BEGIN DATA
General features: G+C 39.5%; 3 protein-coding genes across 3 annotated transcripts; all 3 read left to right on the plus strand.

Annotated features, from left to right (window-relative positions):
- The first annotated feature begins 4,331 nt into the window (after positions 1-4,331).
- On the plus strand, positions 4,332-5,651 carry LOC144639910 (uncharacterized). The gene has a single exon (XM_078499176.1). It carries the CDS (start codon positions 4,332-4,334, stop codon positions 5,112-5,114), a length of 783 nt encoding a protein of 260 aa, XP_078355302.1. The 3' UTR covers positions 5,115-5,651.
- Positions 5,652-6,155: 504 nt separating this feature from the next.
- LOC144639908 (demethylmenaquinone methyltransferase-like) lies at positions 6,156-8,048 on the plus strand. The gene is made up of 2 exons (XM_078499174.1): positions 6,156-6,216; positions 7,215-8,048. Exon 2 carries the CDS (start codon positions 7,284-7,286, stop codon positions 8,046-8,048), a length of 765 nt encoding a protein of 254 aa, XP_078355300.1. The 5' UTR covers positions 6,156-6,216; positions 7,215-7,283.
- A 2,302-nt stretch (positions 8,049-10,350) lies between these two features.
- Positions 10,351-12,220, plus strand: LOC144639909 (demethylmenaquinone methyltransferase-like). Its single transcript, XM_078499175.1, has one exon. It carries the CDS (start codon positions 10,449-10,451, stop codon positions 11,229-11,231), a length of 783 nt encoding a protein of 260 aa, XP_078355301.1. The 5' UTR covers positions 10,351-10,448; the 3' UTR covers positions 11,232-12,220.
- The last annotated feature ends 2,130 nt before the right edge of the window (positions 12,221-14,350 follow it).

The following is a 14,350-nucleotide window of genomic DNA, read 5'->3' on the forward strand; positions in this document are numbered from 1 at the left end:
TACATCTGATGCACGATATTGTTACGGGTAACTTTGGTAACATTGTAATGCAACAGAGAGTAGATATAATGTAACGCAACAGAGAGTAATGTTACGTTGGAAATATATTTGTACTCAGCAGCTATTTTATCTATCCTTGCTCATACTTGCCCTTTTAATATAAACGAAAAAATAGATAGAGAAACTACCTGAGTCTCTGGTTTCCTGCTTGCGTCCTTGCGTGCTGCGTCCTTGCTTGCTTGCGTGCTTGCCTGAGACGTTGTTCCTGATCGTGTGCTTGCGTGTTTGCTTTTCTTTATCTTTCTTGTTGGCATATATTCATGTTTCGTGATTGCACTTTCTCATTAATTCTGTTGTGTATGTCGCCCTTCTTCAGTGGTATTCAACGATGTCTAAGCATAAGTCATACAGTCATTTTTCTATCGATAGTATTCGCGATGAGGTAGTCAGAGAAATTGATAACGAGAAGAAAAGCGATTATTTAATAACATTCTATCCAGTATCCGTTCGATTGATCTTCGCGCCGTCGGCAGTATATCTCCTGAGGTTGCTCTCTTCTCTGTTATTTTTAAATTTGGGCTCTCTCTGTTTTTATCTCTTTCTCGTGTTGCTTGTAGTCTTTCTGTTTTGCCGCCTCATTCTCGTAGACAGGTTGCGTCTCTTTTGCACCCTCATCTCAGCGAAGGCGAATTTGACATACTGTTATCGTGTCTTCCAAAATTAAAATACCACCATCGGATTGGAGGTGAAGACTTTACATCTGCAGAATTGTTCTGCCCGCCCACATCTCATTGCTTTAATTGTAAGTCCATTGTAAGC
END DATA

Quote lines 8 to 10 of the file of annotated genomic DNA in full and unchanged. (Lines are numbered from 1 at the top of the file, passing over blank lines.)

- Positions 10,351-12,220, plus strand: LOC144639909 (demethylmenaquinone methyltransferase-like). Its single transcript, XM_078499175.1, has one exon. It carries the CDS (start codon positions 10,449-10,451, stop codon positions 11,229-11,231), a length of 783 nt encoding a protein of 260 aa, XP_078355301.1. The 5' UTR covers positions 10,351-10,448; the 3' UTR covers positions 11,232-12,220.
- The last annotated feature ends 2,130 nt before the right edge of the window (positions 12,221-14,350 follow it).

The following is a 14,350-nucleotide window of genomic DNA, read 5'->3' on the forward strand; positions in this document are numbered from 1 at the left end: